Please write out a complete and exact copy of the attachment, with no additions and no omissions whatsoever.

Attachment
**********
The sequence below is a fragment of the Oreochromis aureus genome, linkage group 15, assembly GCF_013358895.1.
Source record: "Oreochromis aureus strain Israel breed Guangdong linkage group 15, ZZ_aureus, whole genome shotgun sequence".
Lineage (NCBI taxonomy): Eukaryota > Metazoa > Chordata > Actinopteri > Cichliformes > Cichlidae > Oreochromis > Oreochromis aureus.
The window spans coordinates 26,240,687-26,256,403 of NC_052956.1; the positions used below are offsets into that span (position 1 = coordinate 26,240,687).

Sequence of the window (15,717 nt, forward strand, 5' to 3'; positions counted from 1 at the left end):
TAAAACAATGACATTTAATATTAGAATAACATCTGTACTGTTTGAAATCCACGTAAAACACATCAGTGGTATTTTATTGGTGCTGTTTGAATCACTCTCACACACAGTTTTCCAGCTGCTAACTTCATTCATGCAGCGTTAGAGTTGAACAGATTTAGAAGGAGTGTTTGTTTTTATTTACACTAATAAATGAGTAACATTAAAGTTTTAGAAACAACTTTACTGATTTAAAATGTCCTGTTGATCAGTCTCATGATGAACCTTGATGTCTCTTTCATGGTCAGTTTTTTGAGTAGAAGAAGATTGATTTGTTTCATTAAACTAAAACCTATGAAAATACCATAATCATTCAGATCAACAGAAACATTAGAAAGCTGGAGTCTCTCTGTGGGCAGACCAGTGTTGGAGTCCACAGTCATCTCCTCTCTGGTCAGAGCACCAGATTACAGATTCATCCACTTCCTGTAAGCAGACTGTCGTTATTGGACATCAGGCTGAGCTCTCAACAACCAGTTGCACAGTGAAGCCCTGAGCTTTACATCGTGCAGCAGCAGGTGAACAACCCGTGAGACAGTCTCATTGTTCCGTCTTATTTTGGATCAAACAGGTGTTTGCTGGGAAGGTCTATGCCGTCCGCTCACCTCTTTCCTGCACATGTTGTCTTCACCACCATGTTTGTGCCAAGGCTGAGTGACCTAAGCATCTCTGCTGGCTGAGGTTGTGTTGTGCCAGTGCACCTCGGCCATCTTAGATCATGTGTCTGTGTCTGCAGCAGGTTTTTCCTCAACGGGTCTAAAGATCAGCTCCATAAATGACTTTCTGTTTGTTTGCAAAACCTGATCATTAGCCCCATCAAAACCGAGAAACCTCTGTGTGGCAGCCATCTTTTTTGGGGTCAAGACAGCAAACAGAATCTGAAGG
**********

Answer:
The sequence below is a fragment of the Oreochromis aureus genome, linkage group 15, assembly GCF_013358895.1.
Source record: "Oreochromis aureus strain Israel breed Guangdong linkage group 15, ZZ_aureus, whole genome shotgun sequence".
Lineage (NCBI taxonomy): Eukaryota > Metazoa > Chordata > Actinopteri > Cichliformes > Cichlidae > Oreochromis > Oreochromis aureus.
The window spans coordinates 26,240,687-26,256,403 of NC_052956.1; the positions used below are offsets into that span (position 1 = coordinate 26,240,687).

Sequence of the window (15,717 nt, forward strand, 5' to 3'; positions counted from 1 at the left end):
TAAAACAATGACATTTAATATTAGAATAACATCTGTACTGTTTGAAATCCACGTAAAACACATCAGTGGTATTTTATTGGTGCTGTTTGAATCACTCTCACACACAGTTTTCCAGCTGCTAACTTCATTCATGCAGCGTTAGAGTTGAACAGATTTAGAAGGAGTGTTTGTTTTTATTTACACTAATAAATGAGTAACATTAAAGTTTTAGAAACAACTTTACTGATTTAAAATGTCCTGTTGATCAGTCTCATGATGAACCTTGATGTCTCTTTCATGGTCAGTTTTTTGAGTAGAAGAAGATTGATTTGTTTCATTAAACTAAAACCTATGAAAATACCATAATCATTCAGATCAACAGAAACATTAGAAAGCTGGAGTCTCTCTGTGGGCAGACCAGTGTTGGAGTCCACAGTCATCTCCTCTCTGGTCAGAGCACCAGATTACAGATTCATCCACTTCCTGTAAGCAGACTGTCGTTATTGGACATCAGGCTGAGCTCTCAACAACCAGTTGCACAGTGAAGCCCTGAGCTTTACATCGTGCAGCAGCAGGTGAACAACCCGTGAGACAGTCTCATTGTTCCGTCTTATTTTGGATCAAACAGGTGTTTGCTGGGAAGGTCTATGCCGTCCGCTCACCTCTTTCCTGCACATGTTGTCTTCACCACCATGTTTGTGCCAAGGCTGAGTGACCTAAGCATCTCTGCTGGCTGAGGTTGTGTTGTGCCAGTGCACCTCGGCCATCTTAGATCATGTGTCTGTGTCTGCAGCAGGTTTTTCCTCAACGGGTCTAAAGATCAGCTCCATAAATGACTTTCTGTTTGTTTGCAAAACCTGATCATTAGCCCCATCAAAACCGAGAAACCTCTGTGTGGCAGCCATCTTTTTTGGGGTCAAGACAGCAAACAGAATCTGAAGG